“Darkest Hour” winner Kazu Hiro led the shortlist for this season’s Best Makeup and Hairstyling Oscar on Monday for his amazing prosthetic work on “Bombshell,” transforming an unrecognizable John Lithgow into late, disgraced Fox News CEO Roger Ailes and producer/star Charlize Theron as former anchor Megyn Kelly.
Other contenders included the stunning transformations of Taron Egerton as Elton John in the “Rocketman” musical fantasy, Renée Zellweger as middle-aged screen legend Judy Garland in the “Judy” biopic, Oscar favorite Joaquin Phoenix as Arthur Fleck/Joker in “Joker,” and Eddie Murphy as blaxploitation performer Rudy Ray Moore in “Dolemite Is My Name.” Rounding out the shortlist were “Downton Abbey,” “Little Women, “Maleficent: Mistress of Evil,” “Once Upon a Time in Hollywood,” and “1917.” The most glaring omission was the makeup/hairstyling of the octogenarian Frank Sheeran in Martin Scorsese’s “The Irishman,” probably due to the complications of ILM’s innovative VFX de-aging.
All members of the Academy’s Makeup Artists and Hairstylists Branch will be invited to view seven-minute excerpts from each of the 10 shortlisted films on Saturday, January 4, 2020. Members will vote to nominate five films for final Oscar consideration.
David Appleby/Paramount Pictures
Said Lithgow: “There are six pieces put together: two jowls, one huge double chin, a different nose, and two fat earlobes, and it blends so completely with my own face … I would wrinkle my face and the wrinkles in the prosthetic would cohere with the wrinkles on my face. I don’t know how they do this magic.”
Makeup/hairsylist Lizzie Yianni-Georgiou achieved a grounded, recognizable look for Egerton’s John in “Rocketman.” “Elton gave Taron and [director] Dexter [Fletcher] carte blanche to not copy him or make a caricature,” she said. “I wanted the makeup to be the essence of Elton and I think it went further than that just because of the way it was put together with the sets and the costumes and Dexter’s direction. When we had the younger stuff, I took away blemishes, made him clean shaven and gave him fine eyebrows, eye shadow, the sideburns, and the shorter hair wig.”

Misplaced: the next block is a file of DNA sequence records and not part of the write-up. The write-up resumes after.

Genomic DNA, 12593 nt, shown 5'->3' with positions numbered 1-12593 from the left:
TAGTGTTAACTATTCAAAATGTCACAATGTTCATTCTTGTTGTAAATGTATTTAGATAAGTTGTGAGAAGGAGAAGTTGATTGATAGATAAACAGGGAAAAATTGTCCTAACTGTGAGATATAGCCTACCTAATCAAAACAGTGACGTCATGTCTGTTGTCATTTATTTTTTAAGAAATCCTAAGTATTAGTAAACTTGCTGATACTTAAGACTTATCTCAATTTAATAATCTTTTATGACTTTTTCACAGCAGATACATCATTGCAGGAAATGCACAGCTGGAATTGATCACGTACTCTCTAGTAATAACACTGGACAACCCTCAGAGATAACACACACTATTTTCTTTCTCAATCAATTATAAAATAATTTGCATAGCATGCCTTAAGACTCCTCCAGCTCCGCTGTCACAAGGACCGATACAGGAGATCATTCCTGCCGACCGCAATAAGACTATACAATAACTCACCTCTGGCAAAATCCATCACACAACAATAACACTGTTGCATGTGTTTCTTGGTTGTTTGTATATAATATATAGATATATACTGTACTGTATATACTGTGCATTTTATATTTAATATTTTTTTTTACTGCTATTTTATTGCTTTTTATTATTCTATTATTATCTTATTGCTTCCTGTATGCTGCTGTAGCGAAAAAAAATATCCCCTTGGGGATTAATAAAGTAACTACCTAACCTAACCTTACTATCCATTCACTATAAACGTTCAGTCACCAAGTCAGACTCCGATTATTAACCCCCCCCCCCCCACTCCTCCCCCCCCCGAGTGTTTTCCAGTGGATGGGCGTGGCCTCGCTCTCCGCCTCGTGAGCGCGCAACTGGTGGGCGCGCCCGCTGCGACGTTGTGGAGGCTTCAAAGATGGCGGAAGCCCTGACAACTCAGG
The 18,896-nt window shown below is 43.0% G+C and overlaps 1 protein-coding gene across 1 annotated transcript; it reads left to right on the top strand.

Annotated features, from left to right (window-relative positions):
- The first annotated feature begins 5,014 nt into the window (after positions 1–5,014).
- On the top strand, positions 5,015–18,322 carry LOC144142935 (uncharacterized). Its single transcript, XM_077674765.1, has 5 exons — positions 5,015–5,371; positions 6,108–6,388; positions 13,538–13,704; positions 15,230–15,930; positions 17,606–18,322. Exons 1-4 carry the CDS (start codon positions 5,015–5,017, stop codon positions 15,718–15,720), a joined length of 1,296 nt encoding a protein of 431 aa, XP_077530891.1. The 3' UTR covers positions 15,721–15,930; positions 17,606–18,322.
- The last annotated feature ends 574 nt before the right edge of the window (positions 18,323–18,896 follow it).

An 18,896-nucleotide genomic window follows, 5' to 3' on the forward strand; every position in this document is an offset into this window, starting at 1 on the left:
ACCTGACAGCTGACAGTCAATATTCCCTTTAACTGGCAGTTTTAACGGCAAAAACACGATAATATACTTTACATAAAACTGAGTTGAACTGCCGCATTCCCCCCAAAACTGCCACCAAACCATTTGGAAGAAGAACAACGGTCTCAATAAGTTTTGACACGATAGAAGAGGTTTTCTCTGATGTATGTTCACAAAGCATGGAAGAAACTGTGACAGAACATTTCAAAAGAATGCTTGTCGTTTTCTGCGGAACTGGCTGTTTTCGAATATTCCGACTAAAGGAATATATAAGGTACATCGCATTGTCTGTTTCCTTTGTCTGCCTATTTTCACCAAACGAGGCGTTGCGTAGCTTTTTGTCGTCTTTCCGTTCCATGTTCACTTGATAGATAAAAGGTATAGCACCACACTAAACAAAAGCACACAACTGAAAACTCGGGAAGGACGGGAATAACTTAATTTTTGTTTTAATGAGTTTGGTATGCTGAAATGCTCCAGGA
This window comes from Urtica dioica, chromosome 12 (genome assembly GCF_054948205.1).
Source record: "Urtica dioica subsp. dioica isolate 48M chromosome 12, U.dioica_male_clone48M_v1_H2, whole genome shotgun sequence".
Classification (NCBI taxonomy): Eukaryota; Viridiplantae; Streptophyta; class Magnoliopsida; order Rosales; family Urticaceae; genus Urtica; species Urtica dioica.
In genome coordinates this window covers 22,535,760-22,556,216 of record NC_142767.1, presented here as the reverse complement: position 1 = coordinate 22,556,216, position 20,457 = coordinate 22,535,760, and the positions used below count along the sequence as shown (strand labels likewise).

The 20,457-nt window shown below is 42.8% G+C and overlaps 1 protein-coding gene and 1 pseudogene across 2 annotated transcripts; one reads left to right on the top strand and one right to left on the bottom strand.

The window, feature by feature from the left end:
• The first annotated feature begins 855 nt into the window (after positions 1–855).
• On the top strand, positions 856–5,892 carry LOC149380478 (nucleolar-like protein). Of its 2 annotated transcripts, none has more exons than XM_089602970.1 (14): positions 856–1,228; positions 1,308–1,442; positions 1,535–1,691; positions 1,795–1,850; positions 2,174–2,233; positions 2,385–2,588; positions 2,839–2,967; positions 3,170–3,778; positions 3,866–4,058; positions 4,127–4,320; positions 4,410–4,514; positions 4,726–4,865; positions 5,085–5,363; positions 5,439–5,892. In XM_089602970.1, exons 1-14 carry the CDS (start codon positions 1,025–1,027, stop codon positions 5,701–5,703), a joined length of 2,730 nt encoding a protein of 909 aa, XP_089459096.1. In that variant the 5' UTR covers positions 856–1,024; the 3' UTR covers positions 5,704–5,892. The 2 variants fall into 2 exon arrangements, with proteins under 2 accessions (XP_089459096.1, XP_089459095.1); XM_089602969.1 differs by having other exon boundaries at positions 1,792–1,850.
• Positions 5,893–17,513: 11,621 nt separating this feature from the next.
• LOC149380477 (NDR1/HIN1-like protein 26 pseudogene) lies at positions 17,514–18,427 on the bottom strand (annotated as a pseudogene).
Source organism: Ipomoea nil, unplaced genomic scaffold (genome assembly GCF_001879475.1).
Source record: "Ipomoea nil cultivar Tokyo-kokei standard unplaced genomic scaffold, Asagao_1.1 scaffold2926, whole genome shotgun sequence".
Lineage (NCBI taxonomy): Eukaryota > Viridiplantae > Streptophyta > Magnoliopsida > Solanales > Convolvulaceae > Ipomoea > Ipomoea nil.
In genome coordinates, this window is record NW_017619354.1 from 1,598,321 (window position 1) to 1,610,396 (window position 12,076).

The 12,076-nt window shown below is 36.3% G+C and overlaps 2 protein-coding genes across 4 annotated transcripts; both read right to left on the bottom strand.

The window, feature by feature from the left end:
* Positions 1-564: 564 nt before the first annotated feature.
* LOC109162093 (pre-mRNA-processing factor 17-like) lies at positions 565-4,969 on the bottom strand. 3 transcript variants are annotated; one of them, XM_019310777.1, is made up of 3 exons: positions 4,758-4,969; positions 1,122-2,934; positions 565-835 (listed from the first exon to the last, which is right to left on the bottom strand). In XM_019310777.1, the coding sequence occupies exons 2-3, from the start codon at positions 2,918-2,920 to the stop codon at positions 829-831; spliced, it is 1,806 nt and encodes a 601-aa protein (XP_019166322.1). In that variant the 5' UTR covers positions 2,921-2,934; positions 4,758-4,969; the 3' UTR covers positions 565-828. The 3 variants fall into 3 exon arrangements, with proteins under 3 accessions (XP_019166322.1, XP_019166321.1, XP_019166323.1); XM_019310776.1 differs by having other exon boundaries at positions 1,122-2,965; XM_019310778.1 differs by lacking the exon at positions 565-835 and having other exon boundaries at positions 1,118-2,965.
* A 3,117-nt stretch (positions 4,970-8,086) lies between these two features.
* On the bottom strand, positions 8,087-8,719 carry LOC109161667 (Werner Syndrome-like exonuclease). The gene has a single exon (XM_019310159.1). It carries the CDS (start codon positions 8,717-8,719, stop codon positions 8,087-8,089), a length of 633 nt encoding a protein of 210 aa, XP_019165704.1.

For Todd Phillips’ “Joker,” makeup designer Nicki Ledermann teamed up with hair designer Kay Georgiou to re-imagine the DC super-villain. They started with an image of Cesar Romero’s high-camp ‘60s TV Joker and broke it down using the terminally depressed, mentally unstable, bullied clown Fleck as the center piece, Ledermann made the classic white mask meticulously messy, smeared, untidy, and imperfect. Georgiou took a similar approach with Fleck’s pageboy haircut. Phoenix arrived on set with very long hair, and they imagined Fleck cutting his hair next to a mirror with kitchen shears.
Niko Tavernise/Warner Bros.
For the unrecognizable Renée Zellweger as middle-aged screen legend Garland, who took London by storm one last time in 1969, makeup and hair designer Jeremy Woodhead had to redo the actress’ face. He began by adding a tip to her nose, gave her cheekbones a gaunt look while adding frown lines, dark circles, and crow’s feet with paint. To top it off, he gave her Garland’s trademark false eyelashes.
Contenders listed in alphabetical order. No film will be considered a frontrunner until we have seen it.
“Dolemite Is My Name”
“Maleficent: Mistress of Evil”
“Once Upon a Time in Hollywood”